1/4-acre property ignites heated allegations, lawsuit in this small Utah city

The Cache County assessor who brought a lawsuit against the North Logan City Council is involved in a yearslong heated dispute with the council over his quarter-acre property.

The Cache County assessor who brought a lawsuit against the North Logan City Council is involved in a yearslong heated dispute with the council over his quarter-acre property. (Scott G Winterton, Deseret News)

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NORTH LOGAN — A judge has ordered the North Logan City Council to publicly disclose the recordings of 18 closed meetings that were conducted under "executive session," because it was not following proper procedures required under the Utah Open and Public Meetings Act.

But the finding of "illegal meetings" by the court is just part of the latest skirmish in an ongoing political and private clash between current and former North Logan officials, swirling around a seemingly insignificant quarter-acre plot of land.

The judge's order was issued as a result of a lawsuit filed in August by Cache County Assessor Brett Robinson, which he brought against the city as a private citizen.

The May 29 decision gives North Logan a month to publish the records, after the city "failed to provide sufficient notice of a closed meeting," failed to announce the reasons, location and votes in the public meetings that authorized the closures, according to 1st District Judge Spencer Walsh's order.

"It's very concerning, I think even egregious what they have done," Robinson told KSL.com. Yet Robinson himself was likely the focus of the discussions during many of those closed-door executive sessions.

And North Logan Mayor Lyndsay Peterson believes the judge ruled on a "procedural, technical and semantic issue."

"Robinson has painted the existence of a closed session as evidence of impropriety, and I think it's actually the exact opposite," the mayor said.

Closed sessions in City Council mean that the council is following the public meetings act, Peterson said, "because we're knowingly creating a record that can be audited by the courts."

"The far easier thing to do," she said, "would be to have these sorts of deliberations outside of City Council."

That quarter-acre lot

According to Robinson, the dates in question, from February 2022 to August 2023, are just some of the "many meetings" when the city violated the law regarding closed sessions. He contends that the dates were the "climax" of these executive sessions, but they also coincide with a private conflict Robinson had with the city.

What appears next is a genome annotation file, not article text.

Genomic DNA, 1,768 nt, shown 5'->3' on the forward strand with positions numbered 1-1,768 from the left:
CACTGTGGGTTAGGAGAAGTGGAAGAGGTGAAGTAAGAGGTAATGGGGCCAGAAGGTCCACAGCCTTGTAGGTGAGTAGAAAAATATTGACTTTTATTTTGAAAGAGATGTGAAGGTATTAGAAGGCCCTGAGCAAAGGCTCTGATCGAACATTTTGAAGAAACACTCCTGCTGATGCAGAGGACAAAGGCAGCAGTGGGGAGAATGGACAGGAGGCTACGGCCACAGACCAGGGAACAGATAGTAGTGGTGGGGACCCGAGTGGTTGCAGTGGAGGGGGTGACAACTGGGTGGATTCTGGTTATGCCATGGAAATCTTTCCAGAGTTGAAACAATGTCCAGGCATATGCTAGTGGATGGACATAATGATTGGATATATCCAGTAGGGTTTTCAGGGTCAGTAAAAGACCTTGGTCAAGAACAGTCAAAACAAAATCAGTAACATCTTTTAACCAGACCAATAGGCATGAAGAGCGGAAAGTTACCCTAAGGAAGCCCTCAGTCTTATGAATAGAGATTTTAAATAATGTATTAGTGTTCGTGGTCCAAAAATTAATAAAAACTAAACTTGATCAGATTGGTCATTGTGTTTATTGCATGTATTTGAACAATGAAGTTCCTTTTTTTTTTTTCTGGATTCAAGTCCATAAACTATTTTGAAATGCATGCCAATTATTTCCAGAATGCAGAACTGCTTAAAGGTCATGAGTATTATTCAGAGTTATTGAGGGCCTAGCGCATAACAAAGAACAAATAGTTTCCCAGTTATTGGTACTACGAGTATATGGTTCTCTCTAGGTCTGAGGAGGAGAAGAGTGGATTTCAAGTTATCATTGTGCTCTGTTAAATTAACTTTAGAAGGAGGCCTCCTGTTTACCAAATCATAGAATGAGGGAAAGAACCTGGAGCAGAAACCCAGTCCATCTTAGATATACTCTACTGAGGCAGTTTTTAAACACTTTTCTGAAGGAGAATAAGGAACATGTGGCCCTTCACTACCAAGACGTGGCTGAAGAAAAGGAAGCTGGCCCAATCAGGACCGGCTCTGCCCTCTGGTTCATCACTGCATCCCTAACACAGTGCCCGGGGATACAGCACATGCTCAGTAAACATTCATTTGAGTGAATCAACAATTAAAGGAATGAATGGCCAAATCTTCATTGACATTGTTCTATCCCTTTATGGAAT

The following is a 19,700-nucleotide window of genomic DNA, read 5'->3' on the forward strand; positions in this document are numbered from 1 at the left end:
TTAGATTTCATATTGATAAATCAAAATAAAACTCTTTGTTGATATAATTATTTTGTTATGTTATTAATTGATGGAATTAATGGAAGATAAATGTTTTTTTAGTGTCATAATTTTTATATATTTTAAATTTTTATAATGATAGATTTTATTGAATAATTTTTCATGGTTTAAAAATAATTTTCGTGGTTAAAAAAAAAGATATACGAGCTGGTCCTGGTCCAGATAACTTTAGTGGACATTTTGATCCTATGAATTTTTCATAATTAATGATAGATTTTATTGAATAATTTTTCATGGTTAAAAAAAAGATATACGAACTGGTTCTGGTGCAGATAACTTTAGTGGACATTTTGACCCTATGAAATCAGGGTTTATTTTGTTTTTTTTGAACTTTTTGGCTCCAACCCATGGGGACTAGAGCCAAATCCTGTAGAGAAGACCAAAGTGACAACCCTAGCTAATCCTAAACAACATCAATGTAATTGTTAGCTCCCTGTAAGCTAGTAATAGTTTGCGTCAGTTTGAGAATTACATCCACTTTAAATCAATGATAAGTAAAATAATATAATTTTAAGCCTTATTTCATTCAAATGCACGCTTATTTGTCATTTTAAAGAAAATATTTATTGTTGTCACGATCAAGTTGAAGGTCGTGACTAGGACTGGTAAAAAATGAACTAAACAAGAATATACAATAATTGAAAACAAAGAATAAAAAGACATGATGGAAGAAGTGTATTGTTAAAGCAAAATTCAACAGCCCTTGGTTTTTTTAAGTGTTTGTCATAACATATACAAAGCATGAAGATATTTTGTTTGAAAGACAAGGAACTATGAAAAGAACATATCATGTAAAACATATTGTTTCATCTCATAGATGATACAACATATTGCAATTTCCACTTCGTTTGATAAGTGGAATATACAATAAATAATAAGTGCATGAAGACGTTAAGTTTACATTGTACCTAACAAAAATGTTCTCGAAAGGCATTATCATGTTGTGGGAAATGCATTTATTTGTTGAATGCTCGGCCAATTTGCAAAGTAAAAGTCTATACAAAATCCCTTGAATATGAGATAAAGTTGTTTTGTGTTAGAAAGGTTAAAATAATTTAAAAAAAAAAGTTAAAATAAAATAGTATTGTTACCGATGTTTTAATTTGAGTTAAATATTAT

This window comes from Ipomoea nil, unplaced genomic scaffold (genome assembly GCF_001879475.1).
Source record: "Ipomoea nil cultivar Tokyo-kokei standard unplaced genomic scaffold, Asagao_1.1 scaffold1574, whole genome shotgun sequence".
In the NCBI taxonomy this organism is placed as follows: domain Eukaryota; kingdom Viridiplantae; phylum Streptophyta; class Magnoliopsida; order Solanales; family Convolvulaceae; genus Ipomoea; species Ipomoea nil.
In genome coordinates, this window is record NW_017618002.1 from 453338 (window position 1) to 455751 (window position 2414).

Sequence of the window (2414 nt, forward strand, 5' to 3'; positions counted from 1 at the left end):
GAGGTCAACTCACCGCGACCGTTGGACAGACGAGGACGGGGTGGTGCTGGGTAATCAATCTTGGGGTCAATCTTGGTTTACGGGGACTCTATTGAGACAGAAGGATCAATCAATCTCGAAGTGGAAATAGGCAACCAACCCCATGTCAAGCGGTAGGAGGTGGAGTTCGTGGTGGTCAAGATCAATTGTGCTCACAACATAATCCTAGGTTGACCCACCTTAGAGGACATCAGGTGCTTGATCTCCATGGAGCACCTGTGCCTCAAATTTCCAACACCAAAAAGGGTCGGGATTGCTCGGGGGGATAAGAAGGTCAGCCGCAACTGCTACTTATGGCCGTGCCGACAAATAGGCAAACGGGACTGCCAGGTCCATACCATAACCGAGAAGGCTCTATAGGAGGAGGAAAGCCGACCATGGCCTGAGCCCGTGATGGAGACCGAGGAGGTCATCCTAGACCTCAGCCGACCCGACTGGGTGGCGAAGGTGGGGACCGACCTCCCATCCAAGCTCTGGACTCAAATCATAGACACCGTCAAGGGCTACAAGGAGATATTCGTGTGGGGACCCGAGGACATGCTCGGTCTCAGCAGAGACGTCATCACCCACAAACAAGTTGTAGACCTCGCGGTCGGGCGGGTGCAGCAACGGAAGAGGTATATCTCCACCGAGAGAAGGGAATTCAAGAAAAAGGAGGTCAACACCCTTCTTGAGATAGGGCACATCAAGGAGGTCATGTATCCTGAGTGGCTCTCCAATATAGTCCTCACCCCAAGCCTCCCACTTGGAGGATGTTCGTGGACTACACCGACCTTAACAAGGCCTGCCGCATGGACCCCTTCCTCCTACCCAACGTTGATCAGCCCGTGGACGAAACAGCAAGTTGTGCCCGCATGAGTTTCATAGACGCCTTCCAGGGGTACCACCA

"In at least 14 of the 18 closed meetings, the North Logan City Council discussed ongoing disputes with Robinson," according to court documents, and the disclosure of the requested sessions will also allow Robinson the opportunity to hear what officials were saying about him behind closed doors.

"I'm a partner in a property, and they tried to take it," he said.

Robinson and his business partner Brad Crookston, a former North Logan city councilman, used to work together on the city's planning commission and own a property adjacent to 1300 E. 2500 North that the city says it was looking to use in a road expansion project.

It's a small quarter-acre lot on the outskirts of a three-house subdivision the two built and now live in, but acts as a kind of gateway into a back lot of undeveloped land. As long as the men own that land, their backyards could remain as open fields. But their position as gatekeeper has caused problems for the city and the owner of the fields.

The issue came to a head at City Council meetings during the summer of 2022, when a resolution was being considered to take the small plot using eminent domain. Peterson told the council that discussions of real estate had escalated "into telling falsehoods and attacking character."

Looking back, Peterson told KSL.com, "I was six months into my term as mayor, and it's a really jarring thing in public service to experience that sort of vitriol."

The mayor outlined the history of the conflict for the public record in a meeting on July 6, 2022, in what Robinson called "a 15-minute tirade." Peterson said it's the first time the city "has gone this far down this path of compelling the sale of this property."

The mayor made serious accusations against the two men.

She accused Robinson and Crookston of trading on their official positions in the planning commission to torpedo the sale and development of the fields in back of their homes.